According to a recently published ranking, the Hungarian capital has the 7th highest cost of living index in the Eastern European region, ahead of Moscow, Bratislava, and Prague in terms of expensiveness.
The world’s largest databaseof cost of living, Numbeo, has recently published the ranking of the Eastern European capitals in terms of expensiveness. The global database takes into consideration the daily cost of living in cities, including the prices of food and drinks, restaurants, travelling, shopping, etc.
Based on these, the most expensive capital in Eastern Europe is Prague.
The Czech capital is followed by Bratislava (Slovakia) in second and by Brno (Czech Republic) in third place.
The latest ranking is dominated by Czech and Slovak cities in the Top 10, many of them preceding
Budapest, which ranked as the seventh most expensive city in the region.
The Hungarian capital is followed by Warsaw and Gdynia (Poland), while the Bulgarian capital (Sofia) is in tenth place.
Interestingly, Moscow, which has long been among the most expensive cities in the world, is eleventh on this list due to the improving Russian economy, reported Hungarian news portal Azonnali.
In addition to Budapest, other Hungarian cities are also ranked among the 49 countries included in the list. Accordingly, Pécs has the 15th highest cost of living index in the region, while Szeged and Debrecen are ranked as the 20th and 21st most expensive cities in Eastern Europe respectively. Besides them, several Bulgarian, Polish, and Romanian cities are listed in the mid-range of the ranking.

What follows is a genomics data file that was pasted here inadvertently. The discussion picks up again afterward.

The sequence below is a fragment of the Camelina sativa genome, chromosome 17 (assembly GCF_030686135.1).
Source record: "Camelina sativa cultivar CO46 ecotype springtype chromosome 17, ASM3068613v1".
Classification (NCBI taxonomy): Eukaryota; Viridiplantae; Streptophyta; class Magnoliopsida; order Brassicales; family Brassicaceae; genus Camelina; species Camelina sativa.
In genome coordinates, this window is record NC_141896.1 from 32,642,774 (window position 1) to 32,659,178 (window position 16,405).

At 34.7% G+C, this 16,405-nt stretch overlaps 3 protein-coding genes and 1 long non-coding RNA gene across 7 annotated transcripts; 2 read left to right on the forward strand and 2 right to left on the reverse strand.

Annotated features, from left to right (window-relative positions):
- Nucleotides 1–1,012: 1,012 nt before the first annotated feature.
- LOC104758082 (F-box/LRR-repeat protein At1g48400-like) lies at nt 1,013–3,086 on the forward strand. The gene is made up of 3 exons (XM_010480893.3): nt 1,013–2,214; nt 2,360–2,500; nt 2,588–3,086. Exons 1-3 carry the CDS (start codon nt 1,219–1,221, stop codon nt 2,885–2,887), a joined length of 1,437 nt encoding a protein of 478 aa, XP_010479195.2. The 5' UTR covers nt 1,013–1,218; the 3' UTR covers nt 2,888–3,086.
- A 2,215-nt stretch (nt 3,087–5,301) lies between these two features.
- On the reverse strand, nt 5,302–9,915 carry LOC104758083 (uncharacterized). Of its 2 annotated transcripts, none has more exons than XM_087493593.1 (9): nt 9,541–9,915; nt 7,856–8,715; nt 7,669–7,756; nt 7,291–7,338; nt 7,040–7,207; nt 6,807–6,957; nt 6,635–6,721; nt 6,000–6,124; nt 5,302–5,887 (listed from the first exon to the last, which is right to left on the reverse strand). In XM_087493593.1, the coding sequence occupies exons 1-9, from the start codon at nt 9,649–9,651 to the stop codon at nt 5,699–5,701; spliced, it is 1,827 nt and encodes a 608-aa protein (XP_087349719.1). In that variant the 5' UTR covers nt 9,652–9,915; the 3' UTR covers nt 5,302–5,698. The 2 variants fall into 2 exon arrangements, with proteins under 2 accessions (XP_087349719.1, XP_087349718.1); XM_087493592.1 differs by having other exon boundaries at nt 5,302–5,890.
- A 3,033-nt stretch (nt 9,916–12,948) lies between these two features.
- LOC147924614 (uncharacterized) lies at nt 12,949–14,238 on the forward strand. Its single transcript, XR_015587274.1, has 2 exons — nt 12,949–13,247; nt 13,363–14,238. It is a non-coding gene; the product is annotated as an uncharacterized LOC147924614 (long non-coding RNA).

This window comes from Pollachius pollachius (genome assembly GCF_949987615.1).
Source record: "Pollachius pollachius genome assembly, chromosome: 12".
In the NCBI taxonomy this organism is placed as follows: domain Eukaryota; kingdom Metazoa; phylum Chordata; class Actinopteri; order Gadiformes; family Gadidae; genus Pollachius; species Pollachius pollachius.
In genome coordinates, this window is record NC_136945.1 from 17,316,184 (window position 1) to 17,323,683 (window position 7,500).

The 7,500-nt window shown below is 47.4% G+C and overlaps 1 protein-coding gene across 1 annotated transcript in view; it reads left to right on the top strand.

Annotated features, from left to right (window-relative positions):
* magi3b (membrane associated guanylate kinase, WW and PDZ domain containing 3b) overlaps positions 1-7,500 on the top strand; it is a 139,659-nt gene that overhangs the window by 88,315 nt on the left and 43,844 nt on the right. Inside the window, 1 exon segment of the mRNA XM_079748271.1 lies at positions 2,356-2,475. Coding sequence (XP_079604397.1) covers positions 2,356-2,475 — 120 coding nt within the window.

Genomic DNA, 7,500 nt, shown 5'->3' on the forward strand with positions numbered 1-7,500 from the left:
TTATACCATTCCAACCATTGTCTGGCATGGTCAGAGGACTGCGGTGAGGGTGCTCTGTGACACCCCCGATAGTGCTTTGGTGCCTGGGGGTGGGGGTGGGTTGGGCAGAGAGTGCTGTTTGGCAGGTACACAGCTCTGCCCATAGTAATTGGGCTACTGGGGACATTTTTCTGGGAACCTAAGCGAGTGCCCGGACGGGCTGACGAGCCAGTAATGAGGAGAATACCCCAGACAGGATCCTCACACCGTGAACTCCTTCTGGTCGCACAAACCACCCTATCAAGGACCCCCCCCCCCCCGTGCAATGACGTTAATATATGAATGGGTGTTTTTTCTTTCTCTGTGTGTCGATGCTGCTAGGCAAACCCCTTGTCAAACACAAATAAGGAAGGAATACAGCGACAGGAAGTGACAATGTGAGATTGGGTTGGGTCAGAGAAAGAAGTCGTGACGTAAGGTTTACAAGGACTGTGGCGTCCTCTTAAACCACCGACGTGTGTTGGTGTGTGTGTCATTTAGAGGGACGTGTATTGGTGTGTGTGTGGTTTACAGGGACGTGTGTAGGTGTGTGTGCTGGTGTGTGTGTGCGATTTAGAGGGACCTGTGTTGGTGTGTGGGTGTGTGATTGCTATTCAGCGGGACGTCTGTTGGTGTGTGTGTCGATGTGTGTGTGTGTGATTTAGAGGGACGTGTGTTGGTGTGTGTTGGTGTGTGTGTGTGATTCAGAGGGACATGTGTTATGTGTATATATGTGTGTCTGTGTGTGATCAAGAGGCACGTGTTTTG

The lowest cost of living indices in the region are registered by less touristically important Ukrainian and Russian cities, along with the Moldovan capital, Chisinau.
It is important to mention that the benchmark of the ranking carried out by Numbeo is New York, representing 100%. Accordingly, the listed cities are measured and benchmarked relative to NYC in the case of all the examined indices.
Considering other indices, Budapest’s purchasing power index is only 52.75%. So, people in the Hungarian capital can buy roughly half of what a New Yorker can pay for with the average salary there. As far as apartment rentals are concerned, Budapest roughly makes up 16% of New York’s rent index. This is far behind the remarkably more expensive Prague (26%) and Moscow (28%).